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Dickwella has not been granted an NOC since with he was with Sri Lanka’s T20 team for the series against New Zealand last week. @ AFP

Niroshan Dickwella and Thisara Perera, two players among the 10 Sri Lankan players who refused to tour Pakistan for the upcoming series, have been denied No Objection Certificates (NOC) by Sri Lanka Cricket (SLC) for playing in the majority of the Caribbean Premier League (CPL 2019).

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According to SLC CEO Ashley de Silva, the board’s policy clearly states that if a player is picked for a national tour, that player will not be granted an NOC to play in a foreign league if he or she withdraws from national commitments voluntarily. “It’s our policy not to give NOCs when there is a national tour, and the players would have known that,” de Silva said.

“So Dickwella has not been granted an NOC and will be expected to train with the national team in the next few weeks. We have also asked Thisara to return to the country on September 15, so he can also join the team in training.”

READ: Pakistan minister alleges India threatened Sri Lanka players to pull out of tour

According to a report in ESPNCricinfo on Tuesday, Thisara, who has already played two matches in the ongoing CPL, having been granted conditional availability by SLC, will have to return to Sri Lanka. Dickwella has not been granted an NOC since with he was with Sri Lanka’s T20 team for the series against New Zealand last week.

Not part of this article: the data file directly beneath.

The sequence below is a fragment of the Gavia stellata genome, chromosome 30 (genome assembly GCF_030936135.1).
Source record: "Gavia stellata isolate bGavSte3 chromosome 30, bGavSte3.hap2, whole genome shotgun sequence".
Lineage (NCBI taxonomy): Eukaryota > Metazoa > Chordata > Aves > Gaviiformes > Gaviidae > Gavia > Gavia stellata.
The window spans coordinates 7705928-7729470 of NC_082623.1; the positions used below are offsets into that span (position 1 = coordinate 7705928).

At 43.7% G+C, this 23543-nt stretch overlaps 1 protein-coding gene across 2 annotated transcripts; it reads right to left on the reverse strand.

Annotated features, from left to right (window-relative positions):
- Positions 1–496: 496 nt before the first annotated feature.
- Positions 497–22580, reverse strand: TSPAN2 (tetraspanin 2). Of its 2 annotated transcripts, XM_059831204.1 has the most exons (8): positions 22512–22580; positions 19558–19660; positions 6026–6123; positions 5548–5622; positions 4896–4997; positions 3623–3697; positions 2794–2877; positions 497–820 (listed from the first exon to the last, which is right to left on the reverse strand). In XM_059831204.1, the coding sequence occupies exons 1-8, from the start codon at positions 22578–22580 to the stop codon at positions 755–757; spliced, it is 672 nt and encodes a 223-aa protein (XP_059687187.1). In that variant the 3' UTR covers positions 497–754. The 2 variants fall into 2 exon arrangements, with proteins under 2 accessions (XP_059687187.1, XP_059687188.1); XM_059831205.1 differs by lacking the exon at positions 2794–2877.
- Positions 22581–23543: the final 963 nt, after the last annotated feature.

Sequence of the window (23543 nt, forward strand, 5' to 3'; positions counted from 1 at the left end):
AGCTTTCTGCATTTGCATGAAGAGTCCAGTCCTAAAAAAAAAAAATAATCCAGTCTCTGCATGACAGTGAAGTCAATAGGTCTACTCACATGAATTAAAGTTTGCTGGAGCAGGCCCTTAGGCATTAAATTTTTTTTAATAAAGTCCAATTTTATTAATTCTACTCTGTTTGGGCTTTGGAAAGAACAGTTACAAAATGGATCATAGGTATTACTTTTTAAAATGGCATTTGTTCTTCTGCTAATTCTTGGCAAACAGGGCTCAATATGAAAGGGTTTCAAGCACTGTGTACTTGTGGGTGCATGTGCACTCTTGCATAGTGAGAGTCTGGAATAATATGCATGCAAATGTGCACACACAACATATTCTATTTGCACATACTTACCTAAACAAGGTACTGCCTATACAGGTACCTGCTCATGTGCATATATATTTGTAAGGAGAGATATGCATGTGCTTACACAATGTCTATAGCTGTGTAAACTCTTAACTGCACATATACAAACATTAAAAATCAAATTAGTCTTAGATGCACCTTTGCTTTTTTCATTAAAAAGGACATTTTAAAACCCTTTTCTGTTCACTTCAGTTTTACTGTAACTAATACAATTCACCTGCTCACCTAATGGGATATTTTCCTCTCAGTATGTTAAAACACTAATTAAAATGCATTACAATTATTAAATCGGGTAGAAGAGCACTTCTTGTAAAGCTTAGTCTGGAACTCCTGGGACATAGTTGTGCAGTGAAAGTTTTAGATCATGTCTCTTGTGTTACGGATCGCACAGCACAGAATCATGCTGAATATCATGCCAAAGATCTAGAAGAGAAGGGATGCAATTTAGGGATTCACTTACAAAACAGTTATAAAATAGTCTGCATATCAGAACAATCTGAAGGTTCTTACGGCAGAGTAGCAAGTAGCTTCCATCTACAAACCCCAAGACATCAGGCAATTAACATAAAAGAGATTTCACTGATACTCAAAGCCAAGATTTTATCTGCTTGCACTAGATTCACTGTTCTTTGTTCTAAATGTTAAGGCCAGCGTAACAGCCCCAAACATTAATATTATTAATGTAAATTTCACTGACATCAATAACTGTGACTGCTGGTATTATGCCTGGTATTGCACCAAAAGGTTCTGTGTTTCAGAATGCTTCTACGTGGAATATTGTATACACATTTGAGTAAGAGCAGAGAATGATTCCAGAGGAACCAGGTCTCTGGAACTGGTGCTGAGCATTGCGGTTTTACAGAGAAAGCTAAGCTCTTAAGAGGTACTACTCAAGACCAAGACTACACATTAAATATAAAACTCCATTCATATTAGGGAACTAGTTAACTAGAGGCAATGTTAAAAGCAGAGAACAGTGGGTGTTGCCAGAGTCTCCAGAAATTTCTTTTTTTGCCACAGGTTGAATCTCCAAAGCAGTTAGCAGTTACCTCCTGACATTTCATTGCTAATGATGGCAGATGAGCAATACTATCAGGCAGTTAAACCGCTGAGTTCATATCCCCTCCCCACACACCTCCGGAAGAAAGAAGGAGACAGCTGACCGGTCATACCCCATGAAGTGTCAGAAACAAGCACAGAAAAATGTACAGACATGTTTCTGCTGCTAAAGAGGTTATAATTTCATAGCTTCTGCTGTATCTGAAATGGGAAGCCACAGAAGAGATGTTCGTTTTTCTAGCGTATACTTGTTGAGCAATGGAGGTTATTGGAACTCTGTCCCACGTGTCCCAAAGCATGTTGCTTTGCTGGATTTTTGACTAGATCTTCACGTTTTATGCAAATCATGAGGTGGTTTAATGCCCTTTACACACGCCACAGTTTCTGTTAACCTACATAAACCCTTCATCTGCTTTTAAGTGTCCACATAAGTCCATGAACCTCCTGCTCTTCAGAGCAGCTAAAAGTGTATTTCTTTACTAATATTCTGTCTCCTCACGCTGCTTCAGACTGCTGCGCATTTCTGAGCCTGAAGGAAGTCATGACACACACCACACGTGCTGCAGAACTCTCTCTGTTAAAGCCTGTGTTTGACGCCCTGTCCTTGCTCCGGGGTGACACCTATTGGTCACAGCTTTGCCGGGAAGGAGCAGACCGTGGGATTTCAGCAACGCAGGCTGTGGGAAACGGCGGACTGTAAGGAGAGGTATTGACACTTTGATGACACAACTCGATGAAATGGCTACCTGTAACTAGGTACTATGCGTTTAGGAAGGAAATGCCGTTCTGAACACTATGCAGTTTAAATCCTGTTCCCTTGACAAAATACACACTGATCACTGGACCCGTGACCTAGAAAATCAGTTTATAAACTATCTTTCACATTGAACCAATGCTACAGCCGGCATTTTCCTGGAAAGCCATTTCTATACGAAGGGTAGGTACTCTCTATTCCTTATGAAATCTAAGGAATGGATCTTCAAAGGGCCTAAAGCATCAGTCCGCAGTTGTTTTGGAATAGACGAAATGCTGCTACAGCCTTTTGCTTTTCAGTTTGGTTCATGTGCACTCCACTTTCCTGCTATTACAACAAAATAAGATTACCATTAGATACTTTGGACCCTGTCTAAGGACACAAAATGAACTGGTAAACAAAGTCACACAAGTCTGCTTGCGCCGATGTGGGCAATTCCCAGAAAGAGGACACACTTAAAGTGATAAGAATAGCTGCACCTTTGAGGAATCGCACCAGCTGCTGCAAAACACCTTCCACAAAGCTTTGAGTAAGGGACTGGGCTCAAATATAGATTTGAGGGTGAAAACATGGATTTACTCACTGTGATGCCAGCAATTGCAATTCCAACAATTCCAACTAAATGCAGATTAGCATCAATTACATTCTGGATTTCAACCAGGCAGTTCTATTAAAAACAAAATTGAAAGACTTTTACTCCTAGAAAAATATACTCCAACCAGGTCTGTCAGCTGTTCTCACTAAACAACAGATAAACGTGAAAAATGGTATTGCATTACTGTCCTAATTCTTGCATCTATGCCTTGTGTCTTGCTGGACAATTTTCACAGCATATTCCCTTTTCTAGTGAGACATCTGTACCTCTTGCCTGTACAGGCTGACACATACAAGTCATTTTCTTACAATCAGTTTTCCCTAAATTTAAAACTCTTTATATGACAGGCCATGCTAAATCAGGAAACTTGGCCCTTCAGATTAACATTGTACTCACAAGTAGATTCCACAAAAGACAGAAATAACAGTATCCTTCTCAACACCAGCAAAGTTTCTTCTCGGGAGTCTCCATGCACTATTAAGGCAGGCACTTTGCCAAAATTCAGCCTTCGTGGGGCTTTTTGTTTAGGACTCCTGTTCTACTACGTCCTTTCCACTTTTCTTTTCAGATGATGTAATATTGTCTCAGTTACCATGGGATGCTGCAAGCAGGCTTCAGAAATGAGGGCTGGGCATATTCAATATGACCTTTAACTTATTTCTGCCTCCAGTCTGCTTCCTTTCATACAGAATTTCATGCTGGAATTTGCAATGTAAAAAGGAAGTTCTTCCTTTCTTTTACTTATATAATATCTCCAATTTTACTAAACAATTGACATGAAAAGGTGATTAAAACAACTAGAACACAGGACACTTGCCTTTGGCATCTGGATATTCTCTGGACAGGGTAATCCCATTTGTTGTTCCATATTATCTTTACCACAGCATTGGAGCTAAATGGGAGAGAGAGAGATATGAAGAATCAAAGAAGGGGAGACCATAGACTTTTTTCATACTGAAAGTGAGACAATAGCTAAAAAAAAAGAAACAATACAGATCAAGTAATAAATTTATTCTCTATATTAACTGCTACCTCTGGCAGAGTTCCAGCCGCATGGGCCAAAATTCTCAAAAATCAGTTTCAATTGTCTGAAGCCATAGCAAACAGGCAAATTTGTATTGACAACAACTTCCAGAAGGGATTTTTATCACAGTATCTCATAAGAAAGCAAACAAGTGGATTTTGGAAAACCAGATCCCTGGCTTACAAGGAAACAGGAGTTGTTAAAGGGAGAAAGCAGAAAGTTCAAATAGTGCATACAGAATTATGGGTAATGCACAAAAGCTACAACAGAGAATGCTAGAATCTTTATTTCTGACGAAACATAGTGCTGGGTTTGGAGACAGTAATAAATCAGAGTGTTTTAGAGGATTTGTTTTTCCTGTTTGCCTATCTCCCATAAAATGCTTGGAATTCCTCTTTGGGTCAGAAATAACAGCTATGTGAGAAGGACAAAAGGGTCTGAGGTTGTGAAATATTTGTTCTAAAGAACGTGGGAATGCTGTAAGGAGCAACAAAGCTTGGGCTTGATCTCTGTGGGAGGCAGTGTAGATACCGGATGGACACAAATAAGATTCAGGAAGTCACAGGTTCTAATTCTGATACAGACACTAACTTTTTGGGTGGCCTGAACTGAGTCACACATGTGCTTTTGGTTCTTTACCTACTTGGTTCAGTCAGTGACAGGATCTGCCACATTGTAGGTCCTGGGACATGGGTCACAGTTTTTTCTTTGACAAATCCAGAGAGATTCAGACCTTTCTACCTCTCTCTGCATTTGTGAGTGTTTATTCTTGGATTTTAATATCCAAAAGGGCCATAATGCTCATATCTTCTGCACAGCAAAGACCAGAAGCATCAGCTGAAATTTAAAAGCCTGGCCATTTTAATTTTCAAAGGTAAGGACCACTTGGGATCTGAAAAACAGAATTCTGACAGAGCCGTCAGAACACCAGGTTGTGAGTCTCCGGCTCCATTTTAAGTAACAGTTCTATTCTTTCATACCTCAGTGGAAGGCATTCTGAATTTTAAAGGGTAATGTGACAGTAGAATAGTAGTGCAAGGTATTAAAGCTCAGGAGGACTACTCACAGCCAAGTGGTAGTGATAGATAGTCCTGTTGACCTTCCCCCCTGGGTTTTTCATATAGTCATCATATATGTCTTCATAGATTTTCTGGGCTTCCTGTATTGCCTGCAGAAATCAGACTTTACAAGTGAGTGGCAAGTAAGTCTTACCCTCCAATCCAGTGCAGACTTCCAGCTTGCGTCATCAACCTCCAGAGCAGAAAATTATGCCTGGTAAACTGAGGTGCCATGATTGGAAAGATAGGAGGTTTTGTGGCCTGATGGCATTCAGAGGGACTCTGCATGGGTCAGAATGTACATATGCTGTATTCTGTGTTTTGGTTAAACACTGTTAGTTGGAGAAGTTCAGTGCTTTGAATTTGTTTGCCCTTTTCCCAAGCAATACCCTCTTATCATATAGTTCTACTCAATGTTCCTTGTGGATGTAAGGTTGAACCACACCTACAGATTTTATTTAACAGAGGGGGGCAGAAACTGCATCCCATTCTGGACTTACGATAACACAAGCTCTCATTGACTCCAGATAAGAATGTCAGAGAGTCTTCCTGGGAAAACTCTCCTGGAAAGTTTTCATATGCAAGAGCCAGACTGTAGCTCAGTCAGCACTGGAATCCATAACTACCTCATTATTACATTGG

Isuru Udana, had also been picked for a CPL team, but later made himself unavailable due to international commitments, is prepared to tour Pakistan, so he has not asked for any NOC from the board.

Of those who have decided to skip the tour which features three T20Is and three ODIs, prominent names are Lasith Malinga, Angelo Mathews, Dinesh Chandimal and skipper Dimuth Karunaratne. Dickwella, Kusal Perera, Dhananjaya De Silva, Thisara Perera, Akila Dhananjaya and Suranga Lakmal have also decided to give the series a miss.

“We have done a very meticulous security assessment, and the Pakistan board has gone out of their way,” one board official said.

“Other international players have also toured there with the World XI and so on. And Pakistan is also willing to provide the same security they give to heads of state for the players. What more could they want?”

Following a militant attack on the Sri Lankan team bus during a Test match in Lahore in March 2009, a majority of international teams have refused to tour the South Asian country. The Sri Lankan cricket board said national players were briefed on security arrangements for the six-match limited over series, and given the freedom to decide if they wanted to travel.

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However, Sri Lanka players made it clear that they would prefer another team to lead the way as Pakistan look to revive international cricket at home. “I can completely understand that for players who were actually there during the attack – like Lakmal – why they would be reluctant,” the SLC official said.

“But we have to help our Asian neighbours. Soon after the Easter Attacks this year, Pakistan sent an Under-19 team to Sri Lanka. We’re not trying to risk anyone’s life, but we do have obligations and there needs to be reciprocation. The security situation in Pakistan has improved a lot.”